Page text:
Delayed gratification and discipleship pave the way for difficulties

Published 6:25 pm Thursday, July 18, 2019


Religion Columnist

Do you remember the famous marshmallow test for children? In 1972 psychologist Walter Mischel asked children, “Do you want one marshmallow now, or two in five minutes?” He was studying whether kids would delay a reward, and how they compared to the kids who didn’t.

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He gave the children two options. 1. They could eat the marshmallow in front of them now, but if they did, they would only get that one marshmallow.  2.They could wait a few minutes for a second marshmallow, but only if they didn’t eat the first marshmallow that was sitting in front of them.

It turns out the children who resisted the first marshmallow and waited for the second enjoyed greater success as adults. These kids grew up into adults who learned how to save, wait and cope with uncomfortable situations, just as they did as children resisting a tempting marshmallow. 

I wonder if kids would do as well today as they did back in 1972. Times have changed a lot since then. Our culture bombards us over and over with messages that we should not only satisfy all our needs immediately, but it is our right and privilege to enjoy instant gratification, without blame, guilt or even discipline.  Consider that most of the things important to us — hard work, strong faith, spiritual health, healthy minds and bodies — all these require a disciplined lifestyle, and a commitment to growing and maturing over time.  Look around you and ask yourself, “How many people do I know who live the disciplined lifestyle that spiritual, mental and physical health requires?  How am I doing in my disciplined lifestyle? Am I tempted too easily by the search for those things that bring instant gratification?”

In Hebrews 12:3-12 we read very insightful words on discipline.  Verse 11 struck me as challenging and thought-provoking.  It says, “Now, discipline always seems painful rather than pleasant at the time, but later it yields the peaceful fruit of righteousness to those who have been trained by it.”  I think we also find in our discipline that as we mature we find that the rewards of delayed gratification, for something worth working for, makes whatever trial we experience along the way diminish in unpleasantness.

The Christian will notice that discipleship and discipline share the same roots.  I believe as disciples of Jesus Christ we are called to live the disciplined life of faith.  There is no instant way to become a disciple. That is because God loves us too much to leave us where he finds us, and therefore is always setting opportunities and tests before us so we will have a stronger faith.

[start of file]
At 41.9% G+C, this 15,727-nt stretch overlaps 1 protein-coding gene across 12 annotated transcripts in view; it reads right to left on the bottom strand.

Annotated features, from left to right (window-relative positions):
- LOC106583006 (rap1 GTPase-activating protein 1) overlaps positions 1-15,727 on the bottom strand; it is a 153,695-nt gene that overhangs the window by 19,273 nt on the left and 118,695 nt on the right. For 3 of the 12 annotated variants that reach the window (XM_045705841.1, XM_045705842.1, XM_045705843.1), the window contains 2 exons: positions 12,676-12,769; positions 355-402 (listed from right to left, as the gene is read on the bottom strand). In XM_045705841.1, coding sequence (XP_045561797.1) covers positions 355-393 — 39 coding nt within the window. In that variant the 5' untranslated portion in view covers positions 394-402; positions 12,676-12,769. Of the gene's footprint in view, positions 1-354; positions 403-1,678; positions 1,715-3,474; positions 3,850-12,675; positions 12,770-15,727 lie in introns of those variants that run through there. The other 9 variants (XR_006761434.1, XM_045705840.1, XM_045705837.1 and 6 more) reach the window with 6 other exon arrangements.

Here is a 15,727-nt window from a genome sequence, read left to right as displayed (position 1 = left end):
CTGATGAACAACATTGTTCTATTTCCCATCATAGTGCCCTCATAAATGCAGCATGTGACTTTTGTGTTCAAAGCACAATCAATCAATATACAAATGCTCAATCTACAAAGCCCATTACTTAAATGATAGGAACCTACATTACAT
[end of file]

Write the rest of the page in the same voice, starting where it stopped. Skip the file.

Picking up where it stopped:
Take Bible study for example.  All Christians can probably agree that knowing what is in the Bible is important to be a mature Christian.  However, it takes quite a bit of discipline to begin to have a working knowledge of what God is teaching us in his word.  Too many Christians quit too quickly, because it is “too hard” to understand, and they often feel embarrassed if they go to a Bible study with others, and don’t know anything about the Bible.  I say, “Put your pride away, it is foolish pride, and dig into your Bible. Ask all the questions you can of people who started before you to study scripture, and desire to become Biblically literate.”

Other spiritual disciplines that a disciple needs to commit to over time include regular worship, tithing our income, evangelism, mission to those in need and daily prayer.  As is so often true of discipline — these are not in order of importance, but closely woven together, each depending on the other to enhance our growth in the faith.  All of them require a lifetime commitment for God to make us into the disciples God desires us to be. 

I ask again, how many people do I know who live the disciplined lifestyle that spiritual, mental, and physical health requires?  How am I doing in my disciplined lifestyle?  Am I tempted too easily by the search for those things that bring instant gratification?  I am strengthened in the knowledge that when I am weak, and fall into the temptation of taking shortcuts — neglecting disciplines — that God is there for me to provide strength, hope and courage.  I hope you know God is there for you as well.

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